Fri, Aug 06, 2010
The China Post/Asia News Network
TAIPEI, TAIWAN - The announcement of bilateral trade talks between Taiwan and Singapore met with a relatively understated response from mainland China yesterday - a major breakthrough which could mean the island will be able to hold negotiations with international economies without the political hurdles of the past.
In what amounts to an effort to circumvent the thorny issue of Taiwan's international political status, the joint statement from the Taipei Representative Office in Singapore and the Singapore Trade Office in Taipei yesterday morning stated that agreements have been reached to explore the feasibility of an economic cooperation agreement between the Separate Customs Territory of Taiwan, Penghu, Kinmen and Matsu (Chinese Taipei) and Singapore, both members of the World Trade Organization (WTO).
Vanessa Yea-ping Shih, Taiwan's representative to Singapore, said the news highlighted Taiwan's efforts to participate in regional economic integration.
President Ma Ying-jeou's spokesman, Lo Chih-chiang, said the President expressed satisfaction with the work of the administrative team as it has begun negotiations with Singapore on an economic cooperation deal shortly after concluding a landmark economic cooperation framework agreement (ECFA) with China. The president had argued in the past that part of ECFA's purpose was to broaden Taiwan's international reach through economic talks.
Lo said this is in keeping with the president's promise to start talks with Taiwan's other major trading partners after securing the ECFA with China.
Taiwan's economic development will significantly benefit from a comprehensive economic cooperation accord with Singapore, a regional economic powerhouse strategically located in Southeast Asia and Taiwan's sixth largest trading partner, Lo said.
Moreover, he said, Taiwan can build closer economic relations with other major trading partners on the foundation of a trade agreement with Singapore, which already has agreements with many other countries including India, Japan and members of the Association of Southeast Asian Nations (ASEAN).
In what was regarded by many as a low-key response, a spokesperson for mainland China's Taiwan Affairs Office (TAO) said that Beijing ?elieve Singapore will continually adhere to the one China principle in its handling of trade relations with Taiwan, and that Taiwan will uphold ?ommon political grounds reached by both sides of the Taiwan Strait to maintain the peaceful development of Taiwan-China relations.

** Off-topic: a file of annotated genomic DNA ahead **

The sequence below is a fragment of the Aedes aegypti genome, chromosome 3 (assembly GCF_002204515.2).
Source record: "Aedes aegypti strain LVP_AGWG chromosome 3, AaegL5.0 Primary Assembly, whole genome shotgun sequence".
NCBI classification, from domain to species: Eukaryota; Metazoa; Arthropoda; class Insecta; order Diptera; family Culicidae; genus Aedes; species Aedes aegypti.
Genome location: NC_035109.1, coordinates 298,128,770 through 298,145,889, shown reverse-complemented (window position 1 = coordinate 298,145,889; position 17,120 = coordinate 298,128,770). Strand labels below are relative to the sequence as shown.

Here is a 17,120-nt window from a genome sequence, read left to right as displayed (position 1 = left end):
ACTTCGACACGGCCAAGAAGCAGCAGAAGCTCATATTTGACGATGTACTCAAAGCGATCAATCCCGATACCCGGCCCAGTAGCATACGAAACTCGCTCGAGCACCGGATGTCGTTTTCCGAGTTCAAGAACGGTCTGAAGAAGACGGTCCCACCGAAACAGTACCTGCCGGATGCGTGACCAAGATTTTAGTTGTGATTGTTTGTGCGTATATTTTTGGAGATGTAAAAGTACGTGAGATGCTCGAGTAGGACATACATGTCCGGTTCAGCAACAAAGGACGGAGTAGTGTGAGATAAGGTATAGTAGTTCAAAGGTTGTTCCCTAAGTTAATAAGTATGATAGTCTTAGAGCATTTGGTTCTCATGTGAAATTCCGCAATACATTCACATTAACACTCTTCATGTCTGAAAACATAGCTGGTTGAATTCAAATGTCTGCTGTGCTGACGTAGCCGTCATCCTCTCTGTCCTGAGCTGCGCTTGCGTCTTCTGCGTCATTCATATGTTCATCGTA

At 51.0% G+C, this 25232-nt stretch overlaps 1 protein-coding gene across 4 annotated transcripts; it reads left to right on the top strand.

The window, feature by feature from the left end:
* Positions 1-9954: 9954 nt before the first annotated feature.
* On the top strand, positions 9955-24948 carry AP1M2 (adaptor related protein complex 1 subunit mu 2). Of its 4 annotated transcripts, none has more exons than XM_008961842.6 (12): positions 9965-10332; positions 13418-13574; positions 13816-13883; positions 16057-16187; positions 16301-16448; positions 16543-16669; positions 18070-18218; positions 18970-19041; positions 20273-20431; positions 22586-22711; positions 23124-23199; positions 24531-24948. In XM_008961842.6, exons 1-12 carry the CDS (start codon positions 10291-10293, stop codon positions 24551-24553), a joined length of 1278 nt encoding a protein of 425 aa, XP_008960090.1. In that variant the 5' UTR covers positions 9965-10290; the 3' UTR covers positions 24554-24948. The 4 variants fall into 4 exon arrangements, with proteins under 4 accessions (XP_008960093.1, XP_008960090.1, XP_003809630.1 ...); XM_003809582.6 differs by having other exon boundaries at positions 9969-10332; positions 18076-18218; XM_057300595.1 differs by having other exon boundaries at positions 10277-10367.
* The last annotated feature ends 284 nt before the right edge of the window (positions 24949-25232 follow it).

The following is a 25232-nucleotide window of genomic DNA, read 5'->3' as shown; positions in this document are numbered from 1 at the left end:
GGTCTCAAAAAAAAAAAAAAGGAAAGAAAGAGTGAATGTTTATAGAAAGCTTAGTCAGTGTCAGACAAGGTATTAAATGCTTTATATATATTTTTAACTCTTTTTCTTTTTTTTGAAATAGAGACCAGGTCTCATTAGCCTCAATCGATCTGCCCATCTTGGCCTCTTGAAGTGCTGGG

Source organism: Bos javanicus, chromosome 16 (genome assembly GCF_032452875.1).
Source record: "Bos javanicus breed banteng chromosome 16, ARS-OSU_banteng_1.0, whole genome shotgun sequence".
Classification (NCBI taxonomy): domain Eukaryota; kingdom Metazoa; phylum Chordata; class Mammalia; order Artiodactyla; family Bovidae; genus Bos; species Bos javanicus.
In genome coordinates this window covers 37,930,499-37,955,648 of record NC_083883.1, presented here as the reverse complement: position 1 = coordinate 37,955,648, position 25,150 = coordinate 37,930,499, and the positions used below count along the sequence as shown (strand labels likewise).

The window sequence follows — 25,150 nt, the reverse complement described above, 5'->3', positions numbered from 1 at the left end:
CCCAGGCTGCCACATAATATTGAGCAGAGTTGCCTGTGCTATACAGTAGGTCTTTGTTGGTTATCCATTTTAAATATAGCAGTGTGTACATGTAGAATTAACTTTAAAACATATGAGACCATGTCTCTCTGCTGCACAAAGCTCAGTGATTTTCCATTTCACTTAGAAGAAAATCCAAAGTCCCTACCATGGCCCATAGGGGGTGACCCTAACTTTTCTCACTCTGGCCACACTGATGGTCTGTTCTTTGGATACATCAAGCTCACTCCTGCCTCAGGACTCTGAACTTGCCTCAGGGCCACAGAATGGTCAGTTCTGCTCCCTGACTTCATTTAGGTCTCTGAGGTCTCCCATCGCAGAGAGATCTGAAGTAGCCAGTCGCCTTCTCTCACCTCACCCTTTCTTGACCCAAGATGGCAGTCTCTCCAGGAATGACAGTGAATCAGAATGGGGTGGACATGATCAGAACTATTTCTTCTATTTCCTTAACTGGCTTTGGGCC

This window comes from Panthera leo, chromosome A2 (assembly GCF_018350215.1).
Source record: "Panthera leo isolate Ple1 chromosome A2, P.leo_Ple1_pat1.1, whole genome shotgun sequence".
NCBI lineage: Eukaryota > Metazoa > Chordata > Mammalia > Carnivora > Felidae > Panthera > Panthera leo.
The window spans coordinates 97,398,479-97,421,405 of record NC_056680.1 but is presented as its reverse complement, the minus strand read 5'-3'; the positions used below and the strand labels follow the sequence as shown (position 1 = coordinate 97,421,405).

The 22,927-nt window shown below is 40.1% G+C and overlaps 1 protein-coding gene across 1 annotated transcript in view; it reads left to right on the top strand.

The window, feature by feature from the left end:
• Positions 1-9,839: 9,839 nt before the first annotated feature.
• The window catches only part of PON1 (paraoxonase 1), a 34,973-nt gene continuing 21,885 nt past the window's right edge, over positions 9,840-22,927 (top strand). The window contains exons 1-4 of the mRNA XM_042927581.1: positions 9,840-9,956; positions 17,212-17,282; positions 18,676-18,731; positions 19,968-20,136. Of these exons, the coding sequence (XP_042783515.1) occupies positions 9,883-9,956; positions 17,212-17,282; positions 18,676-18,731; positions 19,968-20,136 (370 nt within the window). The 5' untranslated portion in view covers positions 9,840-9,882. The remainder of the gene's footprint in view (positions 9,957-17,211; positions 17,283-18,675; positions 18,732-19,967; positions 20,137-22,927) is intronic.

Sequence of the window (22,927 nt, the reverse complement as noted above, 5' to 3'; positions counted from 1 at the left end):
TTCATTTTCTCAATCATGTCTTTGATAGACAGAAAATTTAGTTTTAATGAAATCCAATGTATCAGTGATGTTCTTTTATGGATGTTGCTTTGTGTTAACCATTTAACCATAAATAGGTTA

China's Foreign Ministry spokesperson Jiang Yu said that the mainland's position has been consistent and unequivocal regarding the economic exchanges and trade between Taiwan and foreign countries.
Jiang said China hopes elevant countries continue to abide by the one China principle and handle relevant affairs prudently.
The statements signify a hands-off approach by China when responding to Taiwan's trade negotiations with international economies -- as long as both sides observe the one China principle.
However, that does not mean future trade talks with not be met with intervention from China. While Taiwanese media such as the Central News Agency interpreted China's position yesterday as not blocking Taiwan's outreaches as long as the so-called 2 Consensus is adhered to. The policy is a compromised agreement reached by Taiwan and mainland China in 1992, in which both sides accept the existence of only one China but can apply their own interpretations to the phrase. The statements by mainland officials used the term one China principle, which according to Beijing's White Paper in 2000 can mean that the People's Republic of China is the only legitimate representative of China in international occasions.
To highlight Taiwan's sovereignty in pursuing its trade deals, Lai Shin-yuan, head of Taiwan's Mainland Affairs Council, said at a speech in Washington that China does not have the right to decide whether Taiwan can make free trade agreement (FTA) deals with other trade partners. Such rights belong to Taiwan as a member of the World Trade Organization, she said.
Nevertheless, the top China policy maker also expressed that many nations have shown an interest in free trade talks with Taiwan after it signed the ECFA with China.
Shih, Taiwan's representative to Singapore, told Central News Agency that the government has made trade agreement negotiations a priority task to prevent Taiwan from being marginalized in the process of regional economic integration.
Singapore, as Taiwan's fifth-largest export market and one of its top 10 trading partners, is on top of Taiwan's wish list of countries with which to sign trade cooperation agreements, she added.
The previous trade talks between Taiwan and Singapore in 2004 were stalled in part because the two sides failed to agree on the name of the trade agreement. As to the title of the agreement, Shih said that Singapore has been very flexible in naming the 15 trade agreements it has signed with other nations such as the Closer Economic Partnership (CEP) Agreement with New Zealand, the Comprehensive Economic Cooperation Agreement (CECA) with India, and the Economic Partnership Agreement (EPA) with Japan.
Shih said the two parties will study the feasibility of a trade pact under the WTO framework. Since agricultural exports to the city state, which only has a small agriculture industry, will not be an issue, Shih suggested that the negotiation process will be simpler due to less impact on the agricultural sector.
A Taiwan-Singapore trade agreement will have little impact on both sides in terms of tariffs, which are generally low or exempted already. Taiwan's financial and logistics industries may have more to gain if the trade pact eases regulations to allow Singapore companies to be listed on the island, thereby simplifying the custom clearance process.